United Kingdom: Extradition order to Cyprus overruled in light of Article 8 ECHR considerations

Thursday, October 10, 2019

On 10 October 2019, the High Court of Justice (Administrative) published its ruling concerning the appeal of an extradition order to Cyprus on the basis that it violated the applicant’s rights under Article 8 of the European Convention of Human Rights (ECHR).

An expulsion order was issued on 20 December 2018 after the applicant is alleged to have committed the offence of obtaining credit under false pretences in Cyprus. The applicant lived with his ex-partner between 2006 and 2017 and had five children who suffer from various genetic, behavioural, and developmental conditions. In June 2018 the applicant was clinically assessed to be suffering from moderate anxiety and depression, and his ex-partner was assessed to suffer from moderate depression.

The appeal of the extradition order was made on the basis that, inter alia, the applicant’s extradition would impact the mental health of the applicant and his ex-partner. In particular, it was argued that the applicant’s extradition would impact the ex-partner’s ability to provide the necessary care for their children, who have diverse and complex medical needs. It was noted that while the couple had separated and the applicant was no longer a primary care giver, he was still actively involved in his children’s’ lives. The applicant therefore complained that the District Judge had erred in their assessment of the competing public interest in extradition and his right to private and family by failing to consider the potential impact of the extradition on the children.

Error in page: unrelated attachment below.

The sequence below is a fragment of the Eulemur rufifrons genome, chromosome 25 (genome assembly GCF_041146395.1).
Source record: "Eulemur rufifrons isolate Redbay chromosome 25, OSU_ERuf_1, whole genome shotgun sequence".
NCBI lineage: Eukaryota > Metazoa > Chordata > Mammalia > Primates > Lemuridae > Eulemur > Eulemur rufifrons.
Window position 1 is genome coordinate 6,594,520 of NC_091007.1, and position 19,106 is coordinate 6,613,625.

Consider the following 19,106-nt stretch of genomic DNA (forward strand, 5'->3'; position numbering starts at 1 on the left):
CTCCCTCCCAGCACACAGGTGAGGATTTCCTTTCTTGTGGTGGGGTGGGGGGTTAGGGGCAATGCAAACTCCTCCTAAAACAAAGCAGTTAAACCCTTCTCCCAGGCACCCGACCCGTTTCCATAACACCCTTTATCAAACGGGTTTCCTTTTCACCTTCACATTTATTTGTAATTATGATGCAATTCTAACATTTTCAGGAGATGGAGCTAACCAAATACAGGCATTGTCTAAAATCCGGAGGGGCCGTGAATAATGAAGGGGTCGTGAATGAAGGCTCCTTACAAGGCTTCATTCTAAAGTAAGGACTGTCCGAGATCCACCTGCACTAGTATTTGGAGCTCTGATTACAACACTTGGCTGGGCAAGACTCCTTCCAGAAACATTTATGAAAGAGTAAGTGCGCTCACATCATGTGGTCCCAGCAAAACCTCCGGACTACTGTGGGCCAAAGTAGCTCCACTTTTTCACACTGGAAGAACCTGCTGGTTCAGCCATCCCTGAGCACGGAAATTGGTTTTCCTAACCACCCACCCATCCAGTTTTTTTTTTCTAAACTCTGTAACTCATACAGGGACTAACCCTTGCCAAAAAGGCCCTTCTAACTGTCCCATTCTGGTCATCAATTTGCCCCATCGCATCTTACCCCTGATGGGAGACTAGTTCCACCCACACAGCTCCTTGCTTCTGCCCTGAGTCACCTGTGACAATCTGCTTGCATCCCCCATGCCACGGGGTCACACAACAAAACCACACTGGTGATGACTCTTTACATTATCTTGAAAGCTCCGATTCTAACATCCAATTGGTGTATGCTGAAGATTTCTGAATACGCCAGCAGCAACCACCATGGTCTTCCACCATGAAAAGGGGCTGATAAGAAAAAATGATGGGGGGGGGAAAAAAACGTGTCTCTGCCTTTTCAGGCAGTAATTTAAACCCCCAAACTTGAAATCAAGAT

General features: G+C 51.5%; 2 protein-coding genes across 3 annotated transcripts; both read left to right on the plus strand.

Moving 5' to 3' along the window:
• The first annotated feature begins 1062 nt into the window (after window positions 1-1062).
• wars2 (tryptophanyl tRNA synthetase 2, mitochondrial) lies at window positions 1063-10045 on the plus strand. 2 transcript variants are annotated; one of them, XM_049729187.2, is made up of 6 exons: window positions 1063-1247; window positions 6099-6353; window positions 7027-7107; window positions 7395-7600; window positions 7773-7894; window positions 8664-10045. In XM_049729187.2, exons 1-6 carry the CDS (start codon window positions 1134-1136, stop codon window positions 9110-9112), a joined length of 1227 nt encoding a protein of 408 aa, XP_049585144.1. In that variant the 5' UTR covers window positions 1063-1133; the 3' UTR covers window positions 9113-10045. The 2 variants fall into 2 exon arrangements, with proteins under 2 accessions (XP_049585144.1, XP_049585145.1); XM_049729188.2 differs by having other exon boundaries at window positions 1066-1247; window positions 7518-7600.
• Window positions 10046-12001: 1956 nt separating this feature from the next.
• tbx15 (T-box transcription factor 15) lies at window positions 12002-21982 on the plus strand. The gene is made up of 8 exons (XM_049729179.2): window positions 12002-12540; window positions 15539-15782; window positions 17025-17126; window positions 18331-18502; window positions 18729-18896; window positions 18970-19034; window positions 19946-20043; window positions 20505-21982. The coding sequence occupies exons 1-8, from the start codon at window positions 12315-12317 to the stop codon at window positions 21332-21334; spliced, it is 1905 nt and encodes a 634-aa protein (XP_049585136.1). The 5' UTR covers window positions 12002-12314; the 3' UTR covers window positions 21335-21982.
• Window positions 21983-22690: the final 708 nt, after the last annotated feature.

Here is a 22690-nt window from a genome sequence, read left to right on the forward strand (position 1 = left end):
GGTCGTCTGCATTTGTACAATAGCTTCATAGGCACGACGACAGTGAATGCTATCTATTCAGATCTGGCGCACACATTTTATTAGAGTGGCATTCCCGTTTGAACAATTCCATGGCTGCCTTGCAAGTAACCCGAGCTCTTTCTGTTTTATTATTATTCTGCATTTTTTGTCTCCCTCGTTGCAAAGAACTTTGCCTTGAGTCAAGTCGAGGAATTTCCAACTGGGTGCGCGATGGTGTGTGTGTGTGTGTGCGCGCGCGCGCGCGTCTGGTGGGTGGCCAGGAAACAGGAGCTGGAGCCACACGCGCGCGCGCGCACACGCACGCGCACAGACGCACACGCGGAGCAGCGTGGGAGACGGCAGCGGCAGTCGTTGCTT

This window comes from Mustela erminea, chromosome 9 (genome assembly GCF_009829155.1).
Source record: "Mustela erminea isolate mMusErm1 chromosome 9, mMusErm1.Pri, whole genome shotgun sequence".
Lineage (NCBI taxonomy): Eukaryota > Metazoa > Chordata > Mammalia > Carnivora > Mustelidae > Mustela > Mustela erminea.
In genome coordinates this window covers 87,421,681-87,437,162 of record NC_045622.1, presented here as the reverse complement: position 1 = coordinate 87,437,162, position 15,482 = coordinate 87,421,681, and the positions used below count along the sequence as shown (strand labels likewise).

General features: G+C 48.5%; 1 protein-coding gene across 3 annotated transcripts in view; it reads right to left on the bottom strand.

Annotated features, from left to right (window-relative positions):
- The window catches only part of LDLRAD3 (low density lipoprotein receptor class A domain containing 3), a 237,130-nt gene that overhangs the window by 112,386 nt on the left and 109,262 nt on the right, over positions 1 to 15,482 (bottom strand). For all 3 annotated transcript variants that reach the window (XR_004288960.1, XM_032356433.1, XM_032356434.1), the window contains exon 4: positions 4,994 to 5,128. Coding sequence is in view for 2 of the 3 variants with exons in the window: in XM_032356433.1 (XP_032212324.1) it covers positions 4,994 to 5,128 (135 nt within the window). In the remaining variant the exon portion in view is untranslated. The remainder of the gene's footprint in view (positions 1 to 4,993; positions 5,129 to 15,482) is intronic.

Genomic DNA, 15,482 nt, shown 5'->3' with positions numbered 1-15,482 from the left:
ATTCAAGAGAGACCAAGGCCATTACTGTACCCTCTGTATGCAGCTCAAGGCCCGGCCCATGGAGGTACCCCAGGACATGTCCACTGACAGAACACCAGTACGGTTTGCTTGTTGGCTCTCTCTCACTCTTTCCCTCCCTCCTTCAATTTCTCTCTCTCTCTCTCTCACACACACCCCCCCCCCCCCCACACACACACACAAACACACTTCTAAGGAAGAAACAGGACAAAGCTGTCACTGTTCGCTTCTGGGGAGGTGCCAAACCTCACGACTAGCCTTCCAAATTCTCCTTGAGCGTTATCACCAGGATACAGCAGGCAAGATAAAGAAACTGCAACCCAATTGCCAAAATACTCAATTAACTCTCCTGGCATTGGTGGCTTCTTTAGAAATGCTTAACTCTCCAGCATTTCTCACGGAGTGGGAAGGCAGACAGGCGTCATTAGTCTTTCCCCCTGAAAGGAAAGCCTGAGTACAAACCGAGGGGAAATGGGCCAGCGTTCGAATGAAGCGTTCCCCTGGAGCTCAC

The Court noted that central to this issue were the needs of the children, who had been identified in this case as particularly vulnerable. Moreover, it expressed concern that the practical ability for the family to cope in the event of extradition had been considerably underestimated. Based on the exceptional needs of the children, the practical difficulties to provide care, the applicant’s supportive role in the lives of the children, and the potential impact on his and his ex-partner’s mental health, the Court held that the public interest in the extradition was outweighed by the applicant’s Article 8 ECHR rights. Indeed, the Court reasoned that the applicant’s extradition would be “highly deleterious” for the family as a whole.

Photo: mrhayata, March 2006. Flickr (CC)

This item was reproduced with the permission of ECRE from the ELENA Weekly Legal Update. The purpose of these updates is to inform asylum lawyers and legal organizations supporting asylum seekers and refugees of recent developments in the field of asylum law. Please note that the information provided is taken from publicly available information on the internet. Every reasonable effort is made to make the content accurate and up to date at the time each item is pusexblished but no responsibility for its accuracy and correctness, or for any consequences of relying on it, is assumed by ECRE.


Family unity (right to)
Vulnerable person